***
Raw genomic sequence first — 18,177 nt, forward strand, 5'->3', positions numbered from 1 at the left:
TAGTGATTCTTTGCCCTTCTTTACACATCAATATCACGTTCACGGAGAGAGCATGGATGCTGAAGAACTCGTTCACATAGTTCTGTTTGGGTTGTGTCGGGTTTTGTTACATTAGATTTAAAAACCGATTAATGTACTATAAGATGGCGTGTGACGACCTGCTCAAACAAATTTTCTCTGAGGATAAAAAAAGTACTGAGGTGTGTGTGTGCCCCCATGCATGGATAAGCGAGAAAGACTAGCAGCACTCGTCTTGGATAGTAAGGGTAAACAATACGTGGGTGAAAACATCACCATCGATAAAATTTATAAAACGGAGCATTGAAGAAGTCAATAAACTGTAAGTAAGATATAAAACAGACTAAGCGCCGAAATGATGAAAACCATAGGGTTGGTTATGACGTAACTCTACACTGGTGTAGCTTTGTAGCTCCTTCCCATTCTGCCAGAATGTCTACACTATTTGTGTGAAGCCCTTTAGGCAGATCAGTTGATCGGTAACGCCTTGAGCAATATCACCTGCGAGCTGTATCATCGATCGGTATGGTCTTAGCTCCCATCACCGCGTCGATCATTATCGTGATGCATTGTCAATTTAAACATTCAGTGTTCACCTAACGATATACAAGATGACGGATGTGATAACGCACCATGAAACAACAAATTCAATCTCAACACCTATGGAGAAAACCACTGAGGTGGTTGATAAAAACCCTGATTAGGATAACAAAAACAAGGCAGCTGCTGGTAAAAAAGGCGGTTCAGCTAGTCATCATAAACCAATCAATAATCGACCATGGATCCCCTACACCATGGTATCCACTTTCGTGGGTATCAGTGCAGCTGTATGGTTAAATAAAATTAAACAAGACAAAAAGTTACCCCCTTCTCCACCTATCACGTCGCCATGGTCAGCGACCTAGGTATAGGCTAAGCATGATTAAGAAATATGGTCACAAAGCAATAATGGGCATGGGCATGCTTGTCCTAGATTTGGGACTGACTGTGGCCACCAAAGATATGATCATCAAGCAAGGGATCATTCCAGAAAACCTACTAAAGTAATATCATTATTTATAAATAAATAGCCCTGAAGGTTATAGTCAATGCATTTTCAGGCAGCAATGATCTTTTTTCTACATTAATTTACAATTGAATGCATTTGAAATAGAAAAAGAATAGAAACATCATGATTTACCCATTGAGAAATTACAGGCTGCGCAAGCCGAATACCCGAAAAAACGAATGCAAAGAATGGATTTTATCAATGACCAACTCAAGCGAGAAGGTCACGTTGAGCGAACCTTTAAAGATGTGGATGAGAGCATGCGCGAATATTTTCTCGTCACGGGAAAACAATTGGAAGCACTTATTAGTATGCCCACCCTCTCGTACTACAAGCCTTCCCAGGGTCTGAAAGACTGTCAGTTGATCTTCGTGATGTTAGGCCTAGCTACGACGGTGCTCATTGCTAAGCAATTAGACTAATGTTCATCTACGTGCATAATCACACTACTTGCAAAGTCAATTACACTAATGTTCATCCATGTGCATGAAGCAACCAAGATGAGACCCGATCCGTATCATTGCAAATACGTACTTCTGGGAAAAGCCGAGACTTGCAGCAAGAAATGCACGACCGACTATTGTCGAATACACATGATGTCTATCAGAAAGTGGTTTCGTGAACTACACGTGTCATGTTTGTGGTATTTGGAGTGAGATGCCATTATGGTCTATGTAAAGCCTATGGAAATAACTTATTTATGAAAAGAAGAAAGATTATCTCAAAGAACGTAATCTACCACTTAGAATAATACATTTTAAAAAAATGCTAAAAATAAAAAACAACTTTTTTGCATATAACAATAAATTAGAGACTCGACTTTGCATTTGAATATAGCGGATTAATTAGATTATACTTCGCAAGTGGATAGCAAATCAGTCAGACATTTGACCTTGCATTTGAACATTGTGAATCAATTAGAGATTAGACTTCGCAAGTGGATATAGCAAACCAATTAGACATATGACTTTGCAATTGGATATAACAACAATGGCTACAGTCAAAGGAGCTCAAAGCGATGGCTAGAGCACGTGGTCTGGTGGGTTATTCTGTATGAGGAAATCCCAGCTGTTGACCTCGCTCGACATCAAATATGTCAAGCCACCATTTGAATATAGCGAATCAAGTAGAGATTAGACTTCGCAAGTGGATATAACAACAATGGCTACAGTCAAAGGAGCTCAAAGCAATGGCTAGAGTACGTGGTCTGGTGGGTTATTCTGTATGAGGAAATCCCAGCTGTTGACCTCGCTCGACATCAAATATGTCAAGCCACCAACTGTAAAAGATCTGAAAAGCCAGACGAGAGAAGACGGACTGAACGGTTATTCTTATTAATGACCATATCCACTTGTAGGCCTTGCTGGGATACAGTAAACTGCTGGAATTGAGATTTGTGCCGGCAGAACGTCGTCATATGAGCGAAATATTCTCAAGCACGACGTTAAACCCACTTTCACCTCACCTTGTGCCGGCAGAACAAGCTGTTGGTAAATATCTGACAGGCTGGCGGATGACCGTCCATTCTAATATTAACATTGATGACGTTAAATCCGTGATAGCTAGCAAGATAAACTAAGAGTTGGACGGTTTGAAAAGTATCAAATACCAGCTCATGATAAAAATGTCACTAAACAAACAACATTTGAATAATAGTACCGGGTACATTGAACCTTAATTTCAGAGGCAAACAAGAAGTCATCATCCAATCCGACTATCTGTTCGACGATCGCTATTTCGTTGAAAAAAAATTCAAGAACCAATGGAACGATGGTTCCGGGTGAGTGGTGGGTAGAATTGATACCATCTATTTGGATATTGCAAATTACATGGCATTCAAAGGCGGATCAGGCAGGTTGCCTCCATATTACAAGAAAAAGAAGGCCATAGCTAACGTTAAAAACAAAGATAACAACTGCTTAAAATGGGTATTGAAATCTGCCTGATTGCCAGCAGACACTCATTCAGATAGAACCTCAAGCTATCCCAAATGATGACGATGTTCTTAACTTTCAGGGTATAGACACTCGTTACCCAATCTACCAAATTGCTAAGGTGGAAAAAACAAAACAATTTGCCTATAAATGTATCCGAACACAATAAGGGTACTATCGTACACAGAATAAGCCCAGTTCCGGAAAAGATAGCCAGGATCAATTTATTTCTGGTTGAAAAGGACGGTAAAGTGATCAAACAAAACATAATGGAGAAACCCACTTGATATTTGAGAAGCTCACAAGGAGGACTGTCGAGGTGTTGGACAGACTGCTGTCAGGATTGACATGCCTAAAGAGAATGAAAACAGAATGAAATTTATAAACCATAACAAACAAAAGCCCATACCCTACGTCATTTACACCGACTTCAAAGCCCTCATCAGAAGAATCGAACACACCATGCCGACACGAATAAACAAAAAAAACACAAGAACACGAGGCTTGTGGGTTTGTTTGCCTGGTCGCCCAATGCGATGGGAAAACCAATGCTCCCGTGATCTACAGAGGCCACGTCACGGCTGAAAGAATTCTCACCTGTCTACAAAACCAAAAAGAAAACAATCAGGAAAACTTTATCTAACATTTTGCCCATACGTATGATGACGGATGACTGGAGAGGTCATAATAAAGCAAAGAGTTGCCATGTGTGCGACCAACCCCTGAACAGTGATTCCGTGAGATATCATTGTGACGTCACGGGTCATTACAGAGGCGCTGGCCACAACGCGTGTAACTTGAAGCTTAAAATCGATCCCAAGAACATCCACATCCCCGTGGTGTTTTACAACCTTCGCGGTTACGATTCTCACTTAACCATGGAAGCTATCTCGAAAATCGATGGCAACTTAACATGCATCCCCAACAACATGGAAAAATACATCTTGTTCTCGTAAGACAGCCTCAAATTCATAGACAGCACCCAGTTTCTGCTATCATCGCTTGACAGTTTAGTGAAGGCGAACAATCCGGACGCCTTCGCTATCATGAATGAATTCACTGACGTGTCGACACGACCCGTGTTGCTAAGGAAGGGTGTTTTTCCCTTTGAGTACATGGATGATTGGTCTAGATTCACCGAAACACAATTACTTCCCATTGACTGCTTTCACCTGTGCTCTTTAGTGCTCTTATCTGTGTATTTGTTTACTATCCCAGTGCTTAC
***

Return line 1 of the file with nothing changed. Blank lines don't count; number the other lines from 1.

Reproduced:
Raw genomic sequence first — 18,177 nt, forward strand, 5'->3', positions numbered from 1 at the left: